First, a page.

Bucs WR Vincent Jackson - Photo by: Getty Images
Which Buccaneers will emerge as star performers in Tampa Bay this year? Who are the Most Improved Offensive and Defensive Players? Which rookie will get the honor as the Best Rookie? Pewter Report makes its annual pewter predictions and provides the analysis to back it up.
BUCS 2014 OFFENSIVE MVP – WR Vincent Jackson
Running back Doug Martin and quarterback Josh McCown are also candidates, but Martin will split carries with Bobby Rainey and Mike James, and McCown is more of a point guard in this offense by distributing the ball to playmakers than a high-scoring shooting guard. The real driver of the Jeff Tedford-led offense will be Jackson, the 6-foot-5, 230-pound giant of a receiver.
All he’s done in his first two years in Tampa Bay is record a career-high 78 catches (2013) and 1,384 yards (2012), including 15 total touchdowns. And that was with the erratic Josh Freeman at the helm in 2012 and a rookie in Mike Glennon as the starter last year. Imagine the numbers Jackson could put up with a veteran starter throwing him the football in 2014.
Now that the Buccaneers have more weapons in tight ends Brandon Myers and Austin Seferian-Jenkins and wide receiver Mike Evans, Jackson won’t be double-teamed as easily this year as he was in 2013. Despite extra attention last year, Jackson still had over 1,200 yards receiving. Look for Jackson to once again catch at least 70 balls for more than 1,200 yards and close to a dozen touchdowns as he’s a prime red zone target en route to winning Bucs’ Offensive MVP honors.
BUCS 2014 DEFENSIVE MVP – LB Lavonte David
While two-time Pro Bowler Gerald McCoy is the engine of the Tampa 2 defense, David, who plays the weakside linebacker position made famous by the legendary Derrick Brooks, is the gasoline. David set an NFL record last year by being the first linebacker to record at least seven sacks and five interceptions. He also forced two fumbles, recovered one and notched his first career safety while leading the Bucs in tackling with a career-high 145 tackles en route to making the NFL All-Pro team.
As good as McCoy is, the Tampa 2 scheme is designed for David to be the chief playmaker. Once again, he will be positioned to lead the team in tackles, and with his coverage prowess, David could also lead Tampa Bay in interceptions for a second-straight year. The only statistical achievement that David has yet to accomplish is getting a pick-six, which could be coming in 2014.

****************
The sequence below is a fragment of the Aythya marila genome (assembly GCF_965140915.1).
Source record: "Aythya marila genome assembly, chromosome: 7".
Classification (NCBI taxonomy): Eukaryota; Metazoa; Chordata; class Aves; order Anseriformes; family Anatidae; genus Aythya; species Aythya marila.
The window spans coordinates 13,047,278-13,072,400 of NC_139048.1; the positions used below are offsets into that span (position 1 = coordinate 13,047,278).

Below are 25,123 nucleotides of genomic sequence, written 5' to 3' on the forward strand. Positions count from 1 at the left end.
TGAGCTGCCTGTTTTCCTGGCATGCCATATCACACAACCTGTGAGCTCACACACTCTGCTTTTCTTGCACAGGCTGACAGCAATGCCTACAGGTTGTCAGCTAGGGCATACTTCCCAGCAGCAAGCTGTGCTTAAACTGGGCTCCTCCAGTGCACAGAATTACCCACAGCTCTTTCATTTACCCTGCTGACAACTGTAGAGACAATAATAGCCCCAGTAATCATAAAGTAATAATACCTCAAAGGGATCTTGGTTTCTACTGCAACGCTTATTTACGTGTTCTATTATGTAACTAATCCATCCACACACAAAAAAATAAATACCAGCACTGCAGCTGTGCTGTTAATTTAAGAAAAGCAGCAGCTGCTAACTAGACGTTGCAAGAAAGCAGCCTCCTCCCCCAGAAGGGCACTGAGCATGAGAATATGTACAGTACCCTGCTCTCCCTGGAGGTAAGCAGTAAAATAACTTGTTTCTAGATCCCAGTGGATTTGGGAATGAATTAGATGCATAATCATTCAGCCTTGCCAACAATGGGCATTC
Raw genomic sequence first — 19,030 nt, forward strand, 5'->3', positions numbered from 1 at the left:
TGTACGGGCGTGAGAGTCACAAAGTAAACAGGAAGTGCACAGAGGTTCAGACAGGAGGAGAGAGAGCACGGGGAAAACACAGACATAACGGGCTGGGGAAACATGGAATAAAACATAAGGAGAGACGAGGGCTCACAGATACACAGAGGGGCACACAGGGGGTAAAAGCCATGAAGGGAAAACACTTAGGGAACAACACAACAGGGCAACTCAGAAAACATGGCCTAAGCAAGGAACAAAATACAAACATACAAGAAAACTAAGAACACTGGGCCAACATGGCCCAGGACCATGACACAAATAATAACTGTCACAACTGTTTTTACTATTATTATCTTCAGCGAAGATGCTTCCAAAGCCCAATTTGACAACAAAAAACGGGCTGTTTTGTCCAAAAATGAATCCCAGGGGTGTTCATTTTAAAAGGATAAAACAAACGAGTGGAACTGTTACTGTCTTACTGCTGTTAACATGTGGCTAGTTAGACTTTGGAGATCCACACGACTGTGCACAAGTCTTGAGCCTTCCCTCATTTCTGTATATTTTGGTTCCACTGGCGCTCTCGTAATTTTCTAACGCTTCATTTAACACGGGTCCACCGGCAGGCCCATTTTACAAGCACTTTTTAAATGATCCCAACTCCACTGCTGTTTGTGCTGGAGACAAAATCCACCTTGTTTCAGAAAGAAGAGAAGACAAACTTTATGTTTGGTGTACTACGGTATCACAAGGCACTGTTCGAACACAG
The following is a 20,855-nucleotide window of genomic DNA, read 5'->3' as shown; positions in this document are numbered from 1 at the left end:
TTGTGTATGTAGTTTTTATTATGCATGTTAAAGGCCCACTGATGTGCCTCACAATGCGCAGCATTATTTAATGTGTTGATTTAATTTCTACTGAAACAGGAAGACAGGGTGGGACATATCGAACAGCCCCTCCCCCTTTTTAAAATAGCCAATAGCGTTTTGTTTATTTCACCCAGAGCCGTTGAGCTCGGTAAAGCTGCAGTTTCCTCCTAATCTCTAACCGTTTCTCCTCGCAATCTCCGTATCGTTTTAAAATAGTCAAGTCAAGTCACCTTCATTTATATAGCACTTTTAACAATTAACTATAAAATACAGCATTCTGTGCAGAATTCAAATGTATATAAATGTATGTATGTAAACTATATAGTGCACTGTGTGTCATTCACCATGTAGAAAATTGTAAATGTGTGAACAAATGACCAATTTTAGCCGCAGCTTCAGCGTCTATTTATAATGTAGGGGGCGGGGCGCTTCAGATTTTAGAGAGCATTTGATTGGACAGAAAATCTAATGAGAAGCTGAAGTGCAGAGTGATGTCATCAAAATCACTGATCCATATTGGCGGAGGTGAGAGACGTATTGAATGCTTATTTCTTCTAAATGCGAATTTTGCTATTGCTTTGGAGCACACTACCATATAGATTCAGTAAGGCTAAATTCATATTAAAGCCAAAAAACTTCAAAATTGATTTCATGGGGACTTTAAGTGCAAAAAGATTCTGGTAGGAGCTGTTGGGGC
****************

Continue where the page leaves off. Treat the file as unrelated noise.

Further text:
David’s speed and athleticism is unmatched on the Bucs’ roster, and with his penchant for racking up tackles and creating takeaways, there is no reason why David shouldn’t be the Bucs’ Defensive MVP. After being snubbed for the Pro Bowl last year, David is set for national stardom in 2014.
BUCS 2014 SPECIAL TEAMS MVP – P Michael Koenen
With an unproven kicker in Patrick Murray, untested return specialists handling kicks and punts and not many returning special teams standouts, Koenen essentially wins the Bucs’ Special Teams MVP by default. With the Bucs having a new kicker and a long snapper, Koenen is the only returning experienced veteran in the team’s special teams battery.
Koenen, who was named the Bucs’ special teams captain for the first time in his career, will need to slightly improve his statistics in 2014 to help the team on fourth down. Koenen averaged 44.2 yards per punt in 2013, which was down from the 45.3-yard mark he had in 2012. Perhaps more importantly, Koenen needs to improve his punts-downed-inside-the-20 percentage. In 2011, he averaged 35.8 percent of his punts downed inside the 20 (24 punts). That number shrank last year to 19 punts downed inside the 20, at a disappointing 21.8 percent, which was the lowest of his career.
Koenen also handles the holding duties on PAT and field goal tries, and has a strong enough leg to produce touchbacks on kickoffs. His experience and versatility are assets to the Buccaneers’ special teams.
MOST IMPROVED OFFENSIVE PLAYER – RB Doug Martin
Martin had an impressive rookie season in 2012 in which he rushed for 1,454 yards and a franchise-record 11 touchdowns. He also added 49 catches for 472 yards and a score that allowed Martin to produce just under 2,000 total yards in his debut NFL season.
While Martin’s numbers dwindled to just 456 yards rushing and one touchdown last year, it wasn’t just due to a shoulder injury that caused him to miss the final 10 games of the 2013 season. Martin danced around too much and didn’t always hit the holes with authority. He also had sub-par hands, catching just 12 passes and dropping five in the first seven games of last season.